Despite the physical and psychological toll that Nemo suffers throughout the film, Dafoe said he was able to distance himself from his character’s tribulations.

“You’re going to some maybe dramatic places or some difficult places, but you’re also enjoying the interplay with the other people,” he said. “You’ve got the camera, you’ve got the film language behind you, so you’re playing with these things.”

More than just a psychological thriller, “Inside” considers the ways in which art rescues humans in modern society from an isolated existence — a way out from being trapped inside of ourselves. Through his meditations on William Blake’s “The Marriage of Heaven and Hell,” Nemo discerns that liberation can only be attained through creation.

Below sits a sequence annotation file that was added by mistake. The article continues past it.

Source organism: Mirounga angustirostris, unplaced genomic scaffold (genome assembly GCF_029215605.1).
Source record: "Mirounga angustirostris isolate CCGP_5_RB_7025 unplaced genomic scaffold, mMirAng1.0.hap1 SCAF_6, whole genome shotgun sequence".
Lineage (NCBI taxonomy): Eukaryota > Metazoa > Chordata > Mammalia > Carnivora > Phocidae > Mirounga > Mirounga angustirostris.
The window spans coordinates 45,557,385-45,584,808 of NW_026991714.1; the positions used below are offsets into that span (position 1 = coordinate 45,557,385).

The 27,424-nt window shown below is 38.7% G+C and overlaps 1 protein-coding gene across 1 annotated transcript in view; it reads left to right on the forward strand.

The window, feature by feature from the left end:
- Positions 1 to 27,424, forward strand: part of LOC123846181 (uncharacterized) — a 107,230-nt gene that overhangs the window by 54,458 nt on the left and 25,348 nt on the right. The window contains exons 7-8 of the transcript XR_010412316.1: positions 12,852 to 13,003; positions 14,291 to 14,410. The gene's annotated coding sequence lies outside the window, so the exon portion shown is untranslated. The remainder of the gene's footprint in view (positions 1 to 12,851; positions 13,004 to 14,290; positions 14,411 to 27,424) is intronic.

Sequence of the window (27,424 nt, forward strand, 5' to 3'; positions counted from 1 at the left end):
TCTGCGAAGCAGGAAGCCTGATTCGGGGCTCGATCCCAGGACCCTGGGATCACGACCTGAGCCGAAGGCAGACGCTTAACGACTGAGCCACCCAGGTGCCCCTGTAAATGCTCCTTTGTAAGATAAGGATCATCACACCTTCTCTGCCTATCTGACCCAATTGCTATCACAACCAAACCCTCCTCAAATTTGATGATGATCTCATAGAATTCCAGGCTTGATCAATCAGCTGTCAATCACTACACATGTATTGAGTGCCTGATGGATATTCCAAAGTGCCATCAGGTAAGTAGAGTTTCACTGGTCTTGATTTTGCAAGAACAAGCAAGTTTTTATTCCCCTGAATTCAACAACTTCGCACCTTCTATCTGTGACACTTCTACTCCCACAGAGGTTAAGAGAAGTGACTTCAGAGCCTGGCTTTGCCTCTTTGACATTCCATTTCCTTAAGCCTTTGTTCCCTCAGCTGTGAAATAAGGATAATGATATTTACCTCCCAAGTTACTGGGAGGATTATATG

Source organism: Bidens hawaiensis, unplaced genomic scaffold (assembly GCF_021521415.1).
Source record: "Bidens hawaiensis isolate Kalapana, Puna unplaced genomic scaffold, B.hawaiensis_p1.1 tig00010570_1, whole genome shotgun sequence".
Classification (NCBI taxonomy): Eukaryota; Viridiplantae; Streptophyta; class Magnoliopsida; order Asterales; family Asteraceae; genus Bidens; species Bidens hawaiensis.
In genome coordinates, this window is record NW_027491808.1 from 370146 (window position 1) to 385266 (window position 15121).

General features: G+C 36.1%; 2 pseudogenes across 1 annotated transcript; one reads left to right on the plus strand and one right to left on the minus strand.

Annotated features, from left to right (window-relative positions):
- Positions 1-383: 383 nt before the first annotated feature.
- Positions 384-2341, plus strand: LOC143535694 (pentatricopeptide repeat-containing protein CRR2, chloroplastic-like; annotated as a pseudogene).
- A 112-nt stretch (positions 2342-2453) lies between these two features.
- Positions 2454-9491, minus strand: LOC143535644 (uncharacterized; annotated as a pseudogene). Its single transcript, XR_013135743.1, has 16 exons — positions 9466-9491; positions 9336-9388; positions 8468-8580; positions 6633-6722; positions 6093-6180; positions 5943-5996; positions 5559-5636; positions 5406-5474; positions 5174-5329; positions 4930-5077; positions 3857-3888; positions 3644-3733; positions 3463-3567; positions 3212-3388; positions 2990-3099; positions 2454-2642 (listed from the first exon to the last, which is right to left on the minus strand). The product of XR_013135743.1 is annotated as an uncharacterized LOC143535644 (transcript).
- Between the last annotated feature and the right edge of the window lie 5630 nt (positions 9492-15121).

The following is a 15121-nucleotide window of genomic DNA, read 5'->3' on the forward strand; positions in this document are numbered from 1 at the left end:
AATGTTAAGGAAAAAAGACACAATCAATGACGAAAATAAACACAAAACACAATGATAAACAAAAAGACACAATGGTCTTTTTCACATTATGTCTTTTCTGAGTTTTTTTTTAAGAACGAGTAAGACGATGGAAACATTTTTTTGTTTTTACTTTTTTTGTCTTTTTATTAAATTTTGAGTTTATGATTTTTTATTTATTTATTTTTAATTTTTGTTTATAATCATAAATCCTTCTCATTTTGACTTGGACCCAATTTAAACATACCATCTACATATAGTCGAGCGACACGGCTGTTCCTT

For Dafoe, the philosophical exploration of the human relationship to art was not as apparent in the script, but “really came out in the doing of it,” the actor recalled, reflecting on the ways he found beauty in making art pieces for the film.

“That was so enjoyable. You lose yourself in those things. You don’t necessarily know what they’re for, but they feel so useful and so healthy and so necessary,” he said.

“There are certain things that are purely physical, and you don’t always get to do these scenes with no dialogue,” he said. “Meditative sections that you’re really by yourself and there’s nothing to accomplish.”

And while the specifics of the plot of “Inside,” which wrapped filming in June 2021, may not ostensibly feel universal, almost everyone on this side of the coronavirus pandemic will relate to the film’s scant human interactions, vague conception of time and claustrophobic cinematography.

“Inside” hits theaters March 17.